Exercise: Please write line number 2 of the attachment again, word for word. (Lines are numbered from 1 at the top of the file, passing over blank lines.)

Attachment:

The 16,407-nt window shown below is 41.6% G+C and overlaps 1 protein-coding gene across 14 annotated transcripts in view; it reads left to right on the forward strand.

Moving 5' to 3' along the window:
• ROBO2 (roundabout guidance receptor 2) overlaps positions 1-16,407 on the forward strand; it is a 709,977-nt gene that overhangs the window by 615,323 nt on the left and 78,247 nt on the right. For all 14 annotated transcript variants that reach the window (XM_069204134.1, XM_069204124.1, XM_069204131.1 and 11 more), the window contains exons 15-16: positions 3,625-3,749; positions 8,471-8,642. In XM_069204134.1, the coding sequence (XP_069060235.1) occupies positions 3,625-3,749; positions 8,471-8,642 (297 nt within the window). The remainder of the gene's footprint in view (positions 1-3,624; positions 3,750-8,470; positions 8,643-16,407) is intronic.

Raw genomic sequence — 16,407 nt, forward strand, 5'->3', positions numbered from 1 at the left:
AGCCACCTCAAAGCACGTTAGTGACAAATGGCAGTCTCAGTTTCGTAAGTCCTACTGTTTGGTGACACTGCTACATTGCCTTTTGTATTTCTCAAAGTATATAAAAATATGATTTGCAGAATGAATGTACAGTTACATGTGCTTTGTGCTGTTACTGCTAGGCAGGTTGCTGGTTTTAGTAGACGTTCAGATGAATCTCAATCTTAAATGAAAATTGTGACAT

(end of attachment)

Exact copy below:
Moving 5' to 3' along the window: